By DEE-ANN DURBIN AP Business Writer
Carnival Cruise Line is canceling and delaying more U.S. trips at a time when new cases of COVID-19 are averaging about 170,000 per day in the country amid a jumbled rollout of vaccines.
Carnival’s planned seasonal service out of San Diego has been suspended until further notice, and cruises scheduled through April 2023 were canceled. Some trips from California to Hawaii will continue, but will sail from Long Beach instead, the company said.
Carnival began warning travelers of cancellations on Friday.
Trips that were planned on three ships — the Magic, Paradise and Valor — are being delayed until November, the cruise line said.
“Like so much about this current global situation, we are adapting our plans as circumstances evolve and we are able to confirm alternatives,” Carnival Cruise Line President Christine Duffy said in a prepared statement Monday.
Shares in Miami-based Carnival Corp. shares dropped 5% on Monday. Those of rival operator Royal Caribbean also shed 5%, while Norwegian Cruise Line slipped 2.5%.
The U.S. Centers for Disease Control lifted its no-sail order for the industry on Oct. 30, but it is also warning people to avoid all cruise travel due to the risk of infection. The CDC allows for a phased restart if the industry meets testing and safety requirements for crew.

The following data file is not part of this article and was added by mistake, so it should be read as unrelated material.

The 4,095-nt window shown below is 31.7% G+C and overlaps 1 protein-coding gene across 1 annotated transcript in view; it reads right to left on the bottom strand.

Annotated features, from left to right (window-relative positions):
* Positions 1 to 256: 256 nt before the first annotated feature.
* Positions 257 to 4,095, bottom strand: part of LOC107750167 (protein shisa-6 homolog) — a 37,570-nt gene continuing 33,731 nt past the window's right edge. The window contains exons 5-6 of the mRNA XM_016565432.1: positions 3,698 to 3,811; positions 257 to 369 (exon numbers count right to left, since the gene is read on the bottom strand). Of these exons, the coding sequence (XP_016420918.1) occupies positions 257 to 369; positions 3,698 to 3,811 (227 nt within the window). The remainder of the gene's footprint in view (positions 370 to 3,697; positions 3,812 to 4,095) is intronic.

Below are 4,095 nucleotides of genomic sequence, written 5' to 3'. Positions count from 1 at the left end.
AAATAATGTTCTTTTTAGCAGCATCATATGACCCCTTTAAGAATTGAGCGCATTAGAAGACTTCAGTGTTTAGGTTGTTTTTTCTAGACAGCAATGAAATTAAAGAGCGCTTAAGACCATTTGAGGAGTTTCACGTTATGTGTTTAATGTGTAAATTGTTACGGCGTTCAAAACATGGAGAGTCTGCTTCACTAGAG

Cruise companies have been anxiously awaiting the CDC’s guidance for the next phase of their reopening plan, which would allow for short test voyages with volunteers. The CDC said Monday that expects to publish further guidance sometime in the next several weeks.
Truist Securities analyst Patrick Sholes said bookings for future cruises now exceed cancellations for the first time since March. But he still lowered his earnings expectations for cruise lines through 2022, believing that further delays are likely.
Travel agencies are now predicting July will be the best-case scenario for a gradual return for cruises in North America, Sholes said last week, but that a return in September or October is more likely.
That could force the cruise operator to raise additional funds to stay afloat, Sholes wrote.
Carnival Corp. lost more than $10 billion last year as the pandemic swept the globe, but said this month that it would have enough cash to survive through 2021 even with no revenue.
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